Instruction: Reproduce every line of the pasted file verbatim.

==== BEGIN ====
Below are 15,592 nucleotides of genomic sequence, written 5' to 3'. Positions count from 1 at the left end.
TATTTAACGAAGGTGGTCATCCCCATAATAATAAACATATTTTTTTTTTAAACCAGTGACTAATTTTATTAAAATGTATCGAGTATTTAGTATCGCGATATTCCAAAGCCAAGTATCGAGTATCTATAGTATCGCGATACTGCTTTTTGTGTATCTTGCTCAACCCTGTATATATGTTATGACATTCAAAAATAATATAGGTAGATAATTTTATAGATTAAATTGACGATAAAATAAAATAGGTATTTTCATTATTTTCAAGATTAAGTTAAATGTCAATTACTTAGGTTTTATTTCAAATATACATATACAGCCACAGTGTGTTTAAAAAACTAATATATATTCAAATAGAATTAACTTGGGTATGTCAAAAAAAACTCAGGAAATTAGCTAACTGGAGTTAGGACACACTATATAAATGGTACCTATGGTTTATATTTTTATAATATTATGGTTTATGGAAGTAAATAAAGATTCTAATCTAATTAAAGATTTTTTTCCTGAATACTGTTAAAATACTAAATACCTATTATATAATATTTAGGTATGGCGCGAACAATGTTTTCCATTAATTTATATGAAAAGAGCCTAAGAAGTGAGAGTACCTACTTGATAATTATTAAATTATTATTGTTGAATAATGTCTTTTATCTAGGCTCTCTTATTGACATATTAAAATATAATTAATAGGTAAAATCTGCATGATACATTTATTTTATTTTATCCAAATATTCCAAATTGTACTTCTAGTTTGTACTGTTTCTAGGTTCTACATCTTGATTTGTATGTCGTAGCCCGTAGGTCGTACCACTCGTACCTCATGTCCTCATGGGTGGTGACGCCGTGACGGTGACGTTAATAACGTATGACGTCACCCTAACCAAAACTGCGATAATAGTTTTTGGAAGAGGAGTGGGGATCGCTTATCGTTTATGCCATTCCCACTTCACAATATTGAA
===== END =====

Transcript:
Below are 15,592 nucleotides of genomic sequence, written 5' to 3'. Positions count from 1 at the left end.
TATTTAACGAAGGTGGTCATCCCCATAATAATAAACATATTTTTTTTTTAAACCAGTGACTAATTTTATTAAAATGTATCGAGTATTTAGTATCGCGATATTCCAAAGCCAAGTATCGAGTATCTATAGTATCGCGATACTGCTTTTTGTGTATCTTGCTCAACCCTGTATATATGTTATGACATTCAAAAATAATATAGGTAGATAATTTTATAGATTAAATTGACGATAAAATAAAATAGGTATTTTCATTATTTTCAAGATTAAGTTAAATGTCAATTACTTAGGTTTTATTTCAAATATACATATACAGCCACAGTGTGTTTAAAAAACTAATATATATTCAAATAGAATTAACTTGGGTATGTCAAAAAAAACTCAGGAAATTAGCTAACTGGAGTTAGGACACACTATATAAATGGTACCTATGGTTTATATTTTTATAATATTATGGTTTATGGAAGTAAATAAAGATTCTAATCTAATTAAAGATTTTTTTCCTGAATACTGTTAAAATACTAAATACCTATTATATAATATTTAGGTATGGCGCGAACAATGTTTTCCATTAATTTATATGAAAAGAGCCTAAGAAGTGAGAGTACCTACTTGATAATTATTAAATTATTATTGTTGAATAATGTCTTTTATCTAGGCTCTCTTATTGACATATTAAAATATAATTAATAGGTAAAATCTGCATGATACATTTATTTTATTTTATCCAAATATTCCAAATTGTACTTCTAGTTTGTACTGTTTCTAGGTTCTACATCTTGATTTGTATGTCGTAGCCCGTAGGTCGTACCACTCGTACCTCATGTCCTCATGGGTGGTGACGCCGTGACGGTGACGTTAATAACGTATGACGTCACCCTAACCAAAACTGCGATAATAGTTTTTGGAAGAGGAGTGGGGATCGCTTATCGTTTATGCCATTCCCACTTCACAATATTGAA